1) Underlying all of the specific problems is the massive debt, both government and household, built up over the last few decades, but particularly the most recent one. Household debt has averaged about 55% of GDP over the last 60 years, but recently peaked at 98%, and is now still at 91%. As a percent of disposable personal income, household debt has averaged 75% with a recent top of 130% and is currently at 117%. Similarly, government debt has averaged 66% of GDP and is now at a peak of 108%, as government debt has recently risen more than private debt has dropped. The need to cut back on debt will inhibit economic growth for many years to come.

2) QE2 is ending on June 30th. The program will, by that time, have pumped $600 billion into the economy, meeting Chairmen Bernanke's stated goal of jump-starting the stock market. The end of the program is a defacto tightening of monetary policy. While the Fed's balance sheet won't be reduced anytime soon, the key point is that it won't be increasing by an average of $3.8 billion a day as it has since mid-November.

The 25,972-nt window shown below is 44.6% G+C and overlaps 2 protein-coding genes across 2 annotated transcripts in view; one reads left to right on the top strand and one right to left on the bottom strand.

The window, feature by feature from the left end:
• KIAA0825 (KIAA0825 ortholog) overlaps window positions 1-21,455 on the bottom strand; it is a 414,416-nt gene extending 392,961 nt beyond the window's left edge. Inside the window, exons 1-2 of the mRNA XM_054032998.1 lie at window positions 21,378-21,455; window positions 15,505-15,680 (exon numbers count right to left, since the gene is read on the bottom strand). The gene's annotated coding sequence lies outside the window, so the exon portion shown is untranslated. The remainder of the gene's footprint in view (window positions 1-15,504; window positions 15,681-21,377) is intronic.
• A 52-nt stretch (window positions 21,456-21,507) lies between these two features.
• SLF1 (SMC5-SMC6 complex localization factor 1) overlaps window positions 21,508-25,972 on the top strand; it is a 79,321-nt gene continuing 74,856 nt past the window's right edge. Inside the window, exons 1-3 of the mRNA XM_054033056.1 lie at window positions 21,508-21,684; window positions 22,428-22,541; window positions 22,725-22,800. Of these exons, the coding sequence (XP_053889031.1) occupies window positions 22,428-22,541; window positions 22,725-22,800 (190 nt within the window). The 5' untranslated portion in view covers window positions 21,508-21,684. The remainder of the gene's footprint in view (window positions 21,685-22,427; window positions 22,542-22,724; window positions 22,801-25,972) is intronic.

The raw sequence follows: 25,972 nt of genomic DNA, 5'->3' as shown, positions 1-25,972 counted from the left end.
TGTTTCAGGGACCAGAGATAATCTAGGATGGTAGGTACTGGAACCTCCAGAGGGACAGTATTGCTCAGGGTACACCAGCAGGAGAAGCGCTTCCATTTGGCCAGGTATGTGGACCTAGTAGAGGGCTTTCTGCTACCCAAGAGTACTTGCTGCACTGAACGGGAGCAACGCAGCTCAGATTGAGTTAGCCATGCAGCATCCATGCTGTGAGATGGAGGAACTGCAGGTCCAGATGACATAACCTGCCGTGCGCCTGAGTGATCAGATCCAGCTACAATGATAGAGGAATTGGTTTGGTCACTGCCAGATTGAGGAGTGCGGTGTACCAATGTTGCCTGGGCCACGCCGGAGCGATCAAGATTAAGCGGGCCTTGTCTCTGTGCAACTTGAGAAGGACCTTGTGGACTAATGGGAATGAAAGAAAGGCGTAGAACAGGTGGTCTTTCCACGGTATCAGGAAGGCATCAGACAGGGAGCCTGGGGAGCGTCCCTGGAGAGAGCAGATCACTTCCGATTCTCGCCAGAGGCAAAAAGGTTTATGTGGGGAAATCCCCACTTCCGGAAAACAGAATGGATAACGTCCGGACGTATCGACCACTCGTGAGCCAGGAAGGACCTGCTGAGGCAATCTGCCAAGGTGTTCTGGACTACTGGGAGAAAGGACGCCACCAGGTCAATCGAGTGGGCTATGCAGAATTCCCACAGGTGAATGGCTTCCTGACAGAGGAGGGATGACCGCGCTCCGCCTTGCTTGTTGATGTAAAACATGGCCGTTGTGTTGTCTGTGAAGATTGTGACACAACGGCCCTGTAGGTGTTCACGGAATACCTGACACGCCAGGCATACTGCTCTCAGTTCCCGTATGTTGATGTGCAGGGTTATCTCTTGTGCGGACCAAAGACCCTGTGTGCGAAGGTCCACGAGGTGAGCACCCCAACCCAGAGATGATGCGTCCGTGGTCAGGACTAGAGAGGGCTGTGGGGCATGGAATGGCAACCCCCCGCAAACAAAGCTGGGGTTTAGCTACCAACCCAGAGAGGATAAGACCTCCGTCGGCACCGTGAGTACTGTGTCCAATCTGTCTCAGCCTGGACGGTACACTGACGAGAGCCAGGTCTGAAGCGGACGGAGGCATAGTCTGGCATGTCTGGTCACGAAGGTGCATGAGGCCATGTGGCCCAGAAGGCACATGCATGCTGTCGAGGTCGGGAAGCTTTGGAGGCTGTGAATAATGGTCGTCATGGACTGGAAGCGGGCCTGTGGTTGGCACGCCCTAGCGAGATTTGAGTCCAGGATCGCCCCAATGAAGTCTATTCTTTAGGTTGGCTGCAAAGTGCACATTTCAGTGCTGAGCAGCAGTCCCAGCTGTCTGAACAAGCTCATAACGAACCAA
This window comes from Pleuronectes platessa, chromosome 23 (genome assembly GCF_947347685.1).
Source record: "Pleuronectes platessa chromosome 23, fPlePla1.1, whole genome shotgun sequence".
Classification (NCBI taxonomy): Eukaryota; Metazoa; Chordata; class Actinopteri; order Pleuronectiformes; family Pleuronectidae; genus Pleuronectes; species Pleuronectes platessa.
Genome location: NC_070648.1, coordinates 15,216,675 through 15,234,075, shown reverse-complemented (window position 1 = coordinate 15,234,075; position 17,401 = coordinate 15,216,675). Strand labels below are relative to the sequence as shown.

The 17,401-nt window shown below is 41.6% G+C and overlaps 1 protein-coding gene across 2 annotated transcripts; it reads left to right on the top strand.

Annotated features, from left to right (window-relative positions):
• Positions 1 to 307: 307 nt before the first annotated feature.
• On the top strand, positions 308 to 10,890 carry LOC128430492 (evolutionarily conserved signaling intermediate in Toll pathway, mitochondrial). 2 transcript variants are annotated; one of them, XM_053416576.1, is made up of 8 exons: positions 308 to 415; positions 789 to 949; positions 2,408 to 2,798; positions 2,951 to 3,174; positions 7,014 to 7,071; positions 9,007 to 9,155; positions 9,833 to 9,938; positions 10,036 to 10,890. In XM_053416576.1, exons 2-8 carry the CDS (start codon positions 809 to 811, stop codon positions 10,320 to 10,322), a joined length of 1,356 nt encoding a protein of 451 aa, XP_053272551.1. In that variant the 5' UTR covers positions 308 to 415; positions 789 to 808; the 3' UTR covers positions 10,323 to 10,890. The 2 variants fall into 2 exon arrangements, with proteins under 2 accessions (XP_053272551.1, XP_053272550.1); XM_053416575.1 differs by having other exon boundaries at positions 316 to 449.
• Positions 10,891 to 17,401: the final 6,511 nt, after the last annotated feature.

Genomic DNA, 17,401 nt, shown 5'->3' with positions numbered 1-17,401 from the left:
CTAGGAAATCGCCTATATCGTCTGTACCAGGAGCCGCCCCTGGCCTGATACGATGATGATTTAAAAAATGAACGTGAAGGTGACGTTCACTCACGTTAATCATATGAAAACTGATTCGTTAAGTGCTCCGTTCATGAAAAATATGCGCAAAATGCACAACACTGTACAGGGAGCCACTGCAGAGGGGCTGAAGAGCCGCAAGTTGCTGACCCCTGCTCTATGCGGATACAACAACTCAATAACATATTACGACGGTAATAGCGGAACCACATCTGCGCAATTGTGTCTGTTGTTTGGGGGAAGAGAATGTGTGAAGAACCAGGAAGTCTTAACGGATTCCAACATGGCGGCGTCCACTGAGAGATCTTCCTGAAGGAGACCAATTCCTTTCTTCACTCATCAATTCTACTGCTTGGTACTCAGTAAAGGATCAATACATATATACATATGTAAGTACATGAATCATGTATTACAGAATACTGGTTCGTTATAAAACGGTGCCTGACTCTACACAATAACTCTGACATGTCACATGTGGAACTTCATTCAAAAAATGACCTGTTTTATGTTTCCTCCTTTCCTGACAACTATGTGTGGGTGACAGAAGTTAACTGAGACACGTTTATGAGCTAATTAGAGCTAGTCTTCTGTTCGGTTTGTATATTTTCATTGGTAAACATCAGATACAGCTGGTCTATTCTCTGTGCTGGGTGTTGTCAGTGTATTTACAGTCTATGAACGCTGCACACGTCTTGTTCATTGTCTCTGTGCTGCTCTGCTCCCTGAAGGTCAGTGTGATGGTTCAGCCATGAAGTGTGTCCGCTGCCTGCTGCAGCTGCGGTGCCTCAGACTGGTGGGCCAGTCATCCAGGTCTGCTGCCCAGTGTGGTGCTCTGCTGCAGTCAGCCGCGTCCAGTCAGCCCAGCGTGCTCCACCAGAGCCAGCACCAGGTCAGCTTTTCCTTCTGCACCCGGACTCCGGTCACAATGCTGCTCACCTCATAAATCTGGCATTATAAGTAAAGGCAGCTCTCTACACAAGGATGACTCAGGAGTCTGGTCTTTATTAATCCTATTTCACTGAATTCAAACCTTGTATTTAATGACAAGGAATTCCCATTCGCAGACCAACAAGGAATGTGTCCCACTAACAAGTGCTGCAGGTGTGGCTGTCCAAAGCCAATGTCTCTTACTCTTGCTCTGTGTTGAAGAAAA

3) Fiscal policy is about to tighten as well. This is obviously what the ongoing discussions in Washington are all about. The fact is, that one way or another, both sides are more or less in agreement that the Federal deficit has to be reduced. So, whatever the merits, both monetary and fiscal policy will be less easy in the period ahead. That is a headwind against economic growth and the stock market.

4) The European Union's (EU) sovereign debt problem is not just a headline risk; it's a real one. As those who know far more than we do about the situation have pointed out, the EU's weak sisters are not facing a mere liquidity crisis, but a solvency crisis. It seems that a restructuring is virtually inevitable, causing severe damage to a number of major European banks. Furthermore, the EU will be lucky if the restructurings are limited to Greece, Ireland and Portugal without spreading further.